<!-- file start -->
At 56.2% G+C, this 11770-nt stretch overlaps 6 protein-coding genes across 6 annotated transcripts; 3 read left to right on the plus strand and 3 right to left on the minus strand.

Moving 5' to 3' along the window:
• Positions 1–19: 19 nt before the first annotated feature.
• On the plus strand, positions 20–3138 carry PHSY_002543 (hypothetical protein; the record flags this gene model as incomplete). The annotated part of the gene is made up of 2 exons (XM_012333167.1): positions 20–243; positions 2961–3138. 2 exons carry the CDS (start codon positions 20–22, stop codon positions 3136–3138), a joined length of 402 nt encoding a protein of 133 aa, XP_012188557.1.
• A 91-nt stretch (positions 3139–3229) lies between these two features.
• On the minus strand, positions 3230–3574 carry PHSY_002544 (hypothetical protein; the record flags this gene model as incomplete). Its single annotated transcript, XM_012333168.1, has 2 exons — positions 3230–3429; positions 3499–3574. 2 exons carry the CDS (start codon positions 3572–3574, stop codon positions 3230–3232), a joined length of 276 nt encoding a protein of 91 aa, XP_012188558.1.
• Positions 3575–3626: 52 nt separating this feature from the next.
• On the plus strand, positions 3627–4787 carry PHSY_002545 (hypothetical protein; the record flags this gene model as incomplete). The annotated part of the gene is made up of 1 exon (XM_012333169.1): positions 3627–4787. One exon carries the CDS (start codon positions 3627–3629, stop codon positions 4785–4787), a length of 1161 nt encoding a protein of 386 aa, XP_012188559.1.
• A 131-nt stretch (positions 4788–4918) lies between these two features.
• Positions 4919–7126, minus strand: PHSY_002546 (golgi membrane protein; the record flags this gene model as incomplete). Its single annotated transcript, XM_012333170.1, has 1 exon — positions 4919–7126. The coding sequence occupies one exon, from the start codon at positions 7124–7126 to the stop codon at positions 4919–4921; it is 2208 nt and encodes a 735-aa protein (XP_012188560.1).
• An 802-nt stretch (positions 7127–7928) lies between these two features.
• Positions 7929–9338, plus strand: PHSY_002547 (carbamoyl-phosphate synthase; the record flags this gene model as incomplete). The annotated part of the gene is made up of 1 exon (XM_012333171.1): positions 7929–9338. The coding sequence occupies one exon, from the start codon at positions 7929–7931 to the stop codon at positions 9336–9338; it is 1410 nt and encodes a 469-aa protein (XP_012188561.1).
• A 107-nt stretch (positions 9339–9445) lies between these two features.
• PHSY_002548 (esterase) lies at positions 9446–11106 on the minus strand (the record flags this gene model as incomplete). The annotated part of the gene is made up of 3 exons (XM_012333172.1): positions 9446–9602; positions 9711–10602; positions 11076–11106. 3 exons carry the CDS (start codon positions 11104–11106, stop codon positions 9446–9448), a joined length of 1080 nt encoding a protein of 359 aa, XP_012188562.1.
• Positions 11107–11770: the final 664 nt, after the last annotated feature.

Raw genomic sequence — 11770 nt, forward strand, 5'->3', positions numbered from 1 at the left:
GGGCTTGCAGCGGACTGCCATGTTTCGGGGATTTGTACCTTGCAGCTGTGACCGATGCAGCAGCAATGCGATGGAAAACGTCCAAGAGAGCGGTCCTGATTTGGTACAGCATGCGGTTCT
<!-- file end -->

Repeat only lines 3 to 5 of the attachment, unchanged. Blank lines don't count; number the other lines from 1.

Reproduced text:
• Positions 1–19: 19 nt before the first annotated feature.
• On the plus strand, positions 20–3138 carry PHSY_002543 (hypothetical protein; the record flags this gene model as incomplete). The annotated part of the gene is made up of 2 exons (XM_012333167.1): positions 20–243; positions 2961–3138. 2 exons carry the CDS (start codon positions 20–22, stop codon positions 3136–3138), a joined length of 402 nt encoding a protein of 133 aa, XP_012188557.1.
• A 91-nt stretch (positions 3139–3229) lies between these two features.